Fail to Appear stars Deragh Campbell as a young social worker attempting to connect with a young man after he’s been released on bail pending a court hearing. The first third of the film follows Campbell at work, the film more or less explicitly modeled on the style and rhythms of Frederick Wiseman’s work. The second sees Campbell and her client Eric (Nathan Roder) in court and then awkwardly meeting for ice cream and taking the train, Campbell ineffectively trying to connect with the distant and withdrawn young man. The final third follows Eric at home over the next couple of days: we learn he lives in the basement of a new house owned by his mother and step-father, all of whom seem very nice, and is an excellent musician. We don’t know if he’ll show up for his court date. Campbell is terrific, as she was in both of the films she had in Future//Present last year (The Intestine and Never Eat Alone). With these three films along with the fantastic short film Let Your Heart be Light which she co-starred, co-wrote and co-directed with Sophy Romvari, which is playing here at VIFF in the shorts program, Campbell is quickly becoming the Parker Posey, Steve Buscemi or Greta Gerwig of Canadian independent cinema. Director Antoine Bourges shows a light touch wth what could be overwhleming social realism, and the result is a tantalizingly slippery film about a world where everyone means well but still the system fails. Also apparently judges in Canada are addressed as “Your Worship”.


Cory Bowles takes a much more direct approach to indicting political reality with his Black Cop, in which Ronnie Rowe, Jr, playing the eponymous black cop, is racially profiled while jogging one night (like Terry Crewes in a recent episode of Brooklyn Nine-Nine) and the next day goes on a rampage of inversion, harassing middle class white people to the point of violence (stuffing a bad cop into a dumpster, pummeling a doctor with his baton) but non-fatally. The point is well made, the driving soundtrack and Rowe’s fiery performance sell the film’s urgency, but ultimately Bowles pulls his punches. I was longing for the Black Cop (this is the only name the character is known by) to turn full Bad Lieutenant, to take the contradictions and insanity of race in (North) America beyond the extremes of basic Canadian niceness. Also somewhat of a missed opportunity is Sophie Goyette’s Still Night, Still Light, which for the first hour or so is as good as anything in the festival, but then continues on for another 45 minutes. That first section follows Éliane Préfontaine as Éliane, a young woman who failed to get into music school (despite her talent she never learned music theory) who works odd jobs around town (as the film begins she plays Elsa for a young girls birthday party). She wanders the streets, music in her head and the camera close behind, a young woman not knowing what to do next. At best, these scenes recall no less than Millennium Mambo. Eventually Éliane moves to Mexico, where she gets a job as a piano teacher for a young boy and befriends the kid’s father, Romes. Romes and Éliane eventually take a boat trip in the fog, dreamily reminscing about the people and lives they’ve lost. The last two parts of the film, about Romes and his father, Pablo, and their trip to Shanghai are less interesting, possibly because neither actor is as compelling a screen presence as the gorgeous Préfontaine, or maybe because their crises, coming at the middle or the end of life, simply feel more distant.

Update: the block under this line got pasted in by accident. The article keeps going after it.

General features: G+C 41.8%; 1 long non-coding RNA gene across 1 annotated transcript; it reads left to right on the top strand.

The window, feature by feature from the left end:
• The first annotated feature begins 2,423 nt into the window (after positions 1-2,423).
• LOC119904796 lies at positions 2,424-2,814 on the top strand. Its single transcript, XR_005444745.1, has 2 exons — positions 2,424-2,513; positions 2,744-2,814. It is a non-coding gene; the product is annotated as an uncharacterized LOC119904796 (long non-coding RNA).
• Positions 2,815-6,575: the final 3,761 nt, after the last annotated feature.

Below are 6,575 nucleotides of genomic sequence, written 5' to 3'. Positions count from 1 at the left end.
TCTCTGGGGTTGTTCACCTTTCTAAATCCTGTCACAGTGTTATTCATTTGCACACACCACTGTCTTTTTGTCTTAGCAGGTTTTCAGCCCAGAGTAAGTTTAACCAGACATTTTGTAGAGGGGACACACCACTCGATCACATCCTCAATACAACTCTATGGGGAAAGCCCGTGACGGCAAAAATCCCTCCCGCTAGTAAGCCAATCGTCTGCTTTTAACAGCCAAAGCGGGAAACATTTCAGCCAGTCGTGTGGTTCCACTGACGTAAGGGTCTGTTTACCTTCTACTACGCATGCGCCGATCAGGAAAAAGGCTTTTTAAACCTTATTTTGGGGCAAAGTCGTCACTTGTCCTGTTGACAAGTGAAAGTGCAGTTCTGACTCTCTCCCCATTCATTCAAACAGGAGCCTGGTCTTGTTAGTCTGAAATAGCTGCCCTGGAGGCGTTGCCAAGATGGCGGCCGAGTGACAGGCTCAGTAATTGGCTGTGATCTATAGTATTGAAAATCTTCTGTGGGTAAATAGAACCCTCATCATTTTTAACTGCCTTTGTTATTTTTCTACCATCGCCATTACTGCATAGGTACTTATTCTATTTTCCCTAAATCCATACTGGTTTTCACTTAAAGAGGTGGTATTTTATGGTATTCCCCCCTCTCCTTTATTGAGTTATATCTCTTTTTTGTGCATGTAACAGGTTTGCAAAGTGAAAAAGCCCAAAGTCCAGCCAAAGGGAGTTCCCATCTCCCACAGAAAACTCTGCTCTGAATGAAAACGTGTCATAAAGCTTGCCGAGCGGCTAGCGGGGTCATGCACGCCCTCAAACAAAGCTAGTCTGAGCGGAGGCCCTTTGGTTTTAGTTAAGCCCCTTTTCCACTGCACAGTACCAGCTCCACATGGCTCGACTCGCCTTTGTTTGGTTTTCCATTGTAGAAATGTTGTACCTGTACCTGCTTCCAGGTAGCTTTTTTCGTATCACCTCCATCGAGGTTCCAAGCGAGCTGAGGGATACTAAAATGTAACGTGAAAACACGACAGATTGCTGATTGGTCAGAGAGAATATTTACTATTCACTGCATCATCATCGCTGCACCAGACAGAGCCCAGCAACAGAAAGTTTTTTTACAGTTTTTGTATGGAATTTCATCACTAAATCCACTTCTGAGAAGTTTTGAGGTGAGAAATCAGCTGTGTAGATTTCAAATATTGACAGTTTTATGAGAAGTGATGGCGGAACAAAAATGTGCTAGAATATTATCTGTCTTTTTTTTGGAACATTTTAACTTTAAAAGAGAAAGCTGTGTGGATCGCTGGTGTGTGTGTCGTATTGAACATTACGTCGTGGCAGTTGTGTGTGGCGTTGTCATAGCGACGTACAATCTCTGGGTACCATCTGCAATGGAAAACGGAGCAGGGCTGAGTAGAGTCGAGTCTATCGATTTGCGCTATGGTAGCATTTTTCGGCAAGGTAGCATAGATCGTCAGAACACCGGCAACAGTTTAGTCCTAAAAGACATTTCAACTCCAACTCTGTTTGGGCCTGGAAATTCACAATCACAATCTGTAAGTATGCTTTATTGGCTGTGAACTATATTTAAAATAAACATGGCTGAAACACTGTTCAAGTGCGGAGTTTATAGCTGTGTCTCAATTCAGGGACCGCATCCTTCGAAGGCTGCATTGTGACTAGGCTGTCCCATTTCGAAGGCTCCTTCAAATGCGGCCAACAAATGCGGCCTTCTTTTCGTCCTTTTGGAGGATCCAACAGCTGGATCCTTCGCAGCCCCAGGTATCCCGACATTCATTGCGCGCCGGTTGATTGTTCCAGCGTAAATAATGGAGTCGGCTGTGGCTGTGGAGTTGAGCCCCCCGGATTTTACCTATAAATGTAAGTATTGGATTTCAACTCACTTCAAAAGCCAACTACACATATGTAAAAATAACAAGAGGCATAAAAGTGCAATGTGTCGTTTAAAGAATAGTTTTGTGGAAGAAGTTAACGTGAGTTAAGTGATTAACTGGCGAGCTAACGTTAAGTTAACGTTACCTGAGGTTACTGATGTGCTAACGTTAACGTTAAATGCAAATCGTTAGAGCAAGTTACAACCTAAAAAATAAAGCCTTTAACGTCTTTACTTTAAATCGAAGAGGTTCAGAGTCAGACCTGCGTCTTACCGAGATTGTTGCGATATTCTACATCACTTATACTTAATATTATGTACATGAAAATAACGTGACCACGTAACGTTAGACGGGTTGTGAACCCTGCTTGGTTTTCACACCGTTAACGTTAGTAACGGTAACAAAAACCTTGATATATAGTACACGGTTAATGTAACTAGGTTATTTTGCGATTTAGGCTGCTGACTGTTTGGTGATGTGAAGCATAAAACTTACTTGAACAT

Blake Williams’s experimental 3D epic PROTOTYPE has been bending minds at festivals all autumn (it previously played Locarno and Toronto), so it was a bit of surprise to see a film with this much buzz around it in Future//Present, but that’s not to say its place is undeserved. Manipulating eyeballs and twisting brains to, kind of, tell the story of the Great Galveston Hurricane of 1900, Williams positions us in the past with a series of more or less conventional stereoscopic images before hurling us into the heart of the tempest, walls of water swirling over and around us. The film becomes increasingly abstract, as archival images of all sorts are filtered through the monitors of ancient television sets then fried by 3D technology, all accompanied by a horrific drone. It’s a terrifying vision of an apocalypse and its aftermath from the inside. Matthew Taylor Blais’s Forest Movie is a more conventional kind of experimental horror film: a young woman journeys into the woods, drawn by a vision of light and trees in a dream. She walks for a long time until reaching an idyllic spot, where she sets up a chair and sits, us along with her, for a thirty minute long-take of stillness, the only movement coming from shifting light or the sounds of unseen hikers and birds. The durational exercise recalls the finals shots of Tsai Ming-liang’s Stray Dogs, though without the narrative apparatus of two decades worth of backstory that lead up to and inform Tsai’s shot, Blais leaves us free to let our mind wander where it will, staring at an image of nature as we might at actual nature itself. That the frame slowly expands while we watch is an interesting choice, one I didn’t notice until the image was a full 16×9 (just as I failed to watch PROTOTYPE while alternating closing one eye than the other eye). In end, the film takes a sinister turn, as night falls the forest, place for quiet contemplation (or napping, YMMV), becomes a trackless expanse of darkness, our heroine having lost her way while the camera’s close following and the sourceless ambient sounds become increasingly threatening, like the chase sequence in Snow White and the Seven Dwarfs. Gimmickry aside, the film is an effective evocation of a primal location, the forest as mystery itself, the unknown, for all the hope and wonder and terror that implies.